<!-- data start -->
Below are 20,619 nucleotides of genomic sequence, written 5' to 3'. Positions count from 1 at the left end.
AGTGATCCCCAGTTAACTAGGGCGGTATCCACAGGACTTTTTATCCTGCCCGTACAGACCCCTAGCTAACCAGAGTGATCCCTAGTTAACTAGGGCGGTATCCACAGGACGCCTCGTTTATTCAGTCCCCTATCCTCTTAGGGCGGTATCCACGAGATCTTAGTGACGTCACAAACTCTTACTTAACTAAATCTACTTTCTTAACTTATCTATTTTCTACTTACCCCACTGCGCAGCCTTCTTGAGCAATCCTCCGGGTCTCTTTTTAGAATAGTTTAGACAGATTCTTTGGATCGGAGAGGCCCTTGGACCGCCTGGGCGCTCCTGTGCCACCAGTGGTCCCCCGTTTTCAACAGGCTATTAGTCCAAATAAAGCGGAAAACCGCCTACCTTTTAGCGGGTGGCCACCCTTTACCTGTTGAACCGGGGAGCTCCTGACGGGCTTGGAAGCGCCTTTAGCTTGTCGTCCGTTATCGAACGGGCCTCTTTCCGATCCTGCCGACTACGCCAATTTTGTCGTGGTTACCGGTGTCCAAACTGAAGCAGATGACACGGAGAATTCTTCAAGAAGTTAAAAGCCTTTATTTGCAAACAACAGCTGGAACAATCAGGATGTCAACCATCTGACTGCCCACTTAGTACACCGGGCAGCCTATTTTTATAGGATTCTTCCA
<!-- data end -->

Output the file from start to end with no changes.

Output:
Below are 20,619 nucleotides of genomic sequence, written 5' to 3'. Positions count from 1 at the left end.
AGTGATCCCCAGTTAACTAGGGCGGTATCCACAGGACTTTTTATCCTGCCCGTACAGACCCCTAGCTAACCAGAGTGATCCCTAGTTAACTAGGGCGGTATCCACAGGACGCCTCGTTTATTCAGTCCCCTATCCTCTTAGGGCGGTATCCACGAGATCTTAGTGACGTCACAAACTCTTACTTAACTAAATCTACTTTCTTAACTTATCTATTTTCTACTTACCCCACTGCGCAGCCTTCTTGAGCAATCCTCCGGGTCTCTTTTTAGAATAGTTTAGACAGATTCTTTGGATCGGAGAGGCCCTTGGACCGCCTGGGCGCTCCTGTGCCACCAGTGGTCCCCCGTTTTCAACAGGCTATTAGTCCAAATAAAGCGGAAAACCGCCTACCTTTTAGCGGGTGGCCACCCTTTACCTGTTGAACCGGGGAGCTCCTGACGGGCTTGGAAGCGCCTTTAGCTTGTCGTCCGTTATCGAACGGGCCTCTTTCCGATCCTGCCGACTACGCCAATTTTGTCGTGGTTACCGGTGTCCAAACTGAAGCAGATGACACGGAGAATTCTTCAAGAAGTTAAAAGCCTTTATTTGCAAACAACAGCTGGAACAATCAGGATGTCAACCATCTGACTGCCCACTTAGTACACCGGGCAGCCTATTTTTATAGGATTCTTCCA